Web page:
on Wednesday announced that he is scaling back his public duties "for the foreseeable future." The announcement comes days after his BBC interview about his friendship with the late, convicted sex offender Jeffrey Epstein.
In the interview, which aired Saturday, Andrew denied having sex with Virginia Giuffre, who accused him of assaulting her when she was underage. She claims she had sex with Andrew three times in 2001 at.
"It has become clear to me over the last few days that the circumstances relating to my former association with Jeffrey Epstein has become a major disruption to my family's work and the valuable work going on in the many organisations and charities that I am proud to support," Andrew said in a statement. "Therefore, I have asked Her Majesty if I may step back from public duties for the foreseeable future, and she has given her permission."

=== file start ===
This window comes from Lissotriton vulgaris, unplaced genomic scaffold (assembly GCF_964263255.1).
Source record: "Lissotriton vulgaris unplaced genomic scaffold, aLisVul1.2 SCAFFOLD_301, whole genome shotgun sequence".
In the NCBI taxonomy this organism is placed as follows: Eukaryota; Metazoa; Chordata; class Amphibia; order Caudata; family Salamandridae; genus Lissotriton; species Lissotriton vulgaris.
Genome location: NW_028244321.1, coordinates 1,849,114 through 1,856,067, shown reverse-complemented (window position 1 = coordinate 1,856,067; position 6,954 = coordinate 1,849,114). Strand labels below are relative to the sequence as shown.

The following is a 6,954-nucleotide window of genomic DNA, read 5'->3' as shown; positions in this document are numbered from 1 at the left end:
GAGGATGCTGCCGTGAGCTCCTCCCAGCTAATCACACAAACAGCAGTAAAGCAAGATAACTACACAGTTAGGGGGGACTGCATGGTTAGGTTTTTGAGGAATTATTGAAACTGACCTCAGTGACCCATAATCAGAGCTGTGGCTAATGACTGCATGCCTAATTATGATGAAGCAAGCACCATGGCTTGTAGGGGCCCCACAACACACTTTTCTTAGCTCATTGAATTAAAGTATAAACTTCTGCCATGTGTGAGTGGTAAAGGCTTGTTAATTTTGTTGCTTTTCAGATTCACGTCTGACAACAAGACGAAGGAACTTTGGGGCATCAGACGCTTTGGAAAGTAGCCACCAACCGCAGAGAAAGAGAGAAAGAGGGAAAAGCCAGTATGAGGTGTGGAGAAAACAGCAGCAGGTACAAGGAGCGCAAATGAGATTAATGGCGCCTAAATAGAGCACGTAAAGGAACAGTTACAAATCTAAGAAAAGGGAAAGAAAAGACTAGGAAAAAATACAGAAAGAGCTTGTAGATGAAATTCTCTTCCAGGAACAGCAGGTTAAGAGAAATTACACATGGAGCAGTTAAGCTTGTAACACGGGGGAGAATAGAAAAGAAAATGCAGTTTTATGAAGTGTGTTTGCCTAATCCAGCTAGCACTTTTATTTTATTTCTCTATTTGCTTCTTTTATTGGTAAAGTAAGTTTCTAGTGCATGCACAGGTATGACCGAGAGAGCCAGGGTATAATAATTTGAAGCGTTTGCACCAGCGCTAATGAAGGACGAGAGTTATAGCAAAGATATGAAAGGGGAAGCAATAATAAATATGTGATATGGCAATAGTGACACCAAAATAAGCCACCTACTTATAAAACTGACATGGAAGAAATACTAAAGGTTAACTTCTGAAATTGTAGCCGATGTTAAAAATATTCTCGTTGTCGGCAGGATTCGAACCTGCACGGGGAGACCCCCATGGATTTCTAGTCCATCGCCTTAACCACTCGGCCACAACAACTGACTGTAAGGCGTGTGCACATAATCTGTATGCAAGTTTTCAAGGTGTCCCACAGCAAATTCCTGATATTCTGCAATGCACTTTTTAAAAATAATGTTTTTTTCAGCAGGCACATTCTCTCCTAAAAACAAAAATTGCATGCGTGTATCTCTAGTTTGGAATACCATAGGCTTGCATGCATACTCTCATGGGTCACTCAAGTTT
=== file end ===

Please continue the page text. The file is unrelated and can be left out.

Several companies have cut ties with Andrew, the second son of Elizabeth II, following the BBC interview. Hisof ever meeting Giuffre — despite a photo of the two together around the time of the alleged assault — has only added fuel to the fire.
Sarah Ferguson, Prince Andrew's ex-wife has put her support behind him. The British media has reported that she was the driving force behind the interview.
His statement on Wednesday appeared to address the backlash.
"I continue to unequivocally regret my ill-judged association with Jeffrey Epstein," the statement said. "His suicide has left many unanswered questions, particularly for his victims, and I deeply sympathise with everyone who has been affected and wants some form of closure."
Prince Andrew has also promised to help any law enforcement agencies with their investigations.